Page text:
When I agreed to run for President-Elect of AOS, I mentioned three ambitions I wanted to pursue with the society. These can be simplified to scholarship about birds, activism, and reaching out to people throughout the hemisphere, especially Latin America. I thought it might be appropriate to revisit these intersecting themes focused on three thoughts appropriate for today, April 22, the 50th anniversary of Earth Day.
The first thought has to do with scholarship, particularly in Latin America. I wanted to draw the attention of AOS membership to a scholarly effort that is well underway, namely the publication of a special feature in our journals on Neotropical ornithology. I hope all of you will pay close attention as these papers come out in both our society journals; some of the papers more theoretical, and some are more applied. The Neotropics are the most bird species-rich region of the planet, and understanding the diversity and conservation needs of Neotropical birds is of particular interest to AOS. The review of this topic by distinguished ornithological scholars is particularly timely, in my opinion.
The second thought is that during my isolation at home during the current pandemic, with some time saved that I would otherwise have spent commuting to work, I’ve been able to screen some films on my bucket list. I wanted to share with you how struck I was with the film Symbiotic Earth, available through Bullfrog Films (first available in 2017), which focuses on how the work of Lynn Margulis has helped propel a revolution in our thinking about biological diversity on our planet. Margulis has proposed a mechanism known as “symbiogenesis” for the origin of evolutionary novelty through symbioses of different species. This work takes us back billions of years in Earth’s evolutionary history to understand how different kinds of bacteria and other microorganisms cooperate and have cooperated, leading to the evolution of the Eukaryotic cells comprising fungi, animals, and plants. Regardless of whether you agree or not with all of Margulis’s theories, they have helped biologists focus on cooperation via symbiosis, and not just on competition among organisms, as major drivers of the evolutionary process. Her work has challenged some tenets of the Modern Synthesis of Evolution. This film is also refreshing in that it highlights the accomplishments of an important woman scientist who has rocked our intellectual boats.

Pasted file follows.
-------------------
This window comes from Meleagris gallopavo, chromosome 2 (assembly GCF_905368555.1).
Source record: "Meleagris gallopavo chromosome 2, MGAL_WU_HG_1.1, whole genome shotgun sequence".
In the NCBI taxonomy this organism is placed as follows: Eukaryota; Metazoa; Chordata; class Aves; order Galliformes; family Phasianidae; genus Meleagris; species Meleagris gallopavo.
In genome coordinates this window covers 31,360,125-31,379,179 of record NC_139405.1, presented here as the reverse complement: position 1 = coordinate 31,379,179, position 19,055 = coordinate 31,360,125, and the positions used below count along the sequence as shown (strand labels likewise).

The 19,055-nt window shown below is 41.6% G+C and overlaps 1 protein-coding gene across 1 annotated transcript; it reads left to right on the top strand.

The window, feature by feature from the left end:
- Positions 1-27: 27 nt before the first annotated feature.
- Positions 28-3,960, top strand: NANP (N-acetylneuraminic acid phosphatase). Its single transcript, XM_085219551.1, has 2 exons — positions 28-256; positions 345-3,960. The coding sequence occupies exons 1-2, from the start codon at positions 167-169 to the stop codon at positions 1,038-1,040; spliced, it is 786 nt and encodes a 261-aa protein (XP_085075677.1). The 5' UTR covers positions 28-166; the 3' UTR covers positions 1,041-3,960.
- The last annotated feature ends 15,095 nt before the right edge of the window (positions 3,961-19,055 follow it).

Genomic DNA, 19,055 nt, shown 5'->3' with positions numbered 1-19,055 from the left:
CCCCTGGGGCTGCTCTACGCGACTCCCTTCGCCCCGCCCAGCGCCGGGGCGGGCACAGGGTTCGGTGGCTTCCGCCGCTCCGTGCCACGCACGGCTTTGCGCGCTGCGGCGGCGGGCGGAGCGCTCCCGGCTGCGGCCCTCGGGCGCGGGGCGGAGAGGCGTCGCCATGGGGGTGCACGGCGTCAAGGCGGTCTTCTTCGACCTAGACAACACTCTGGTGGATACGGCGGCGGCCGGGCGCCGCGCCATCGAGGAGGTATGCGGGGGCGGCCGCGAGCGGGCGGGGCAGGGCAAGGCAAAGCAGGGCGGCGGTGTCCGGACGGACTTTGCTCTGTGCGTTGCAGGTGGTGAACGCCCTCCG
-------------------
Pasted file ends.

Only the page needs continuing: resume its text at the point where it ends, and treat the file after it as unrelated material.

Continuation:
The third and final thought comes from another film I just screened, titled Motherload. I was skeptical at first that a film about bicycling, specifically about a growing trend in the development and use of cargo bikes, could change how humans live and work. By the end of the film, however, I was convinced that the time for cargo bikes has come, to help free us from the automobile and from the utter dependence my generation at least has developed for fossil fuel. This film, and its protagonist (Liz Canning) and her many collaborators, convinced me of how utterly liberating these bikes are to all kinds and ages of people. This film illustrates how activism and design thinking can come together with very simple ideas that can be highly transformative to society. Films like Motherload give me hope that we humans can change our relationship to our planet, so as to make it and everything that evolved here going back billions of years more sustainable.
I hope all of you are safe and well as you celebrate this Earth Day at home. Thank you as always for being part of the AOS community, and I look forward to continuing to serve you as the incoming AOS President.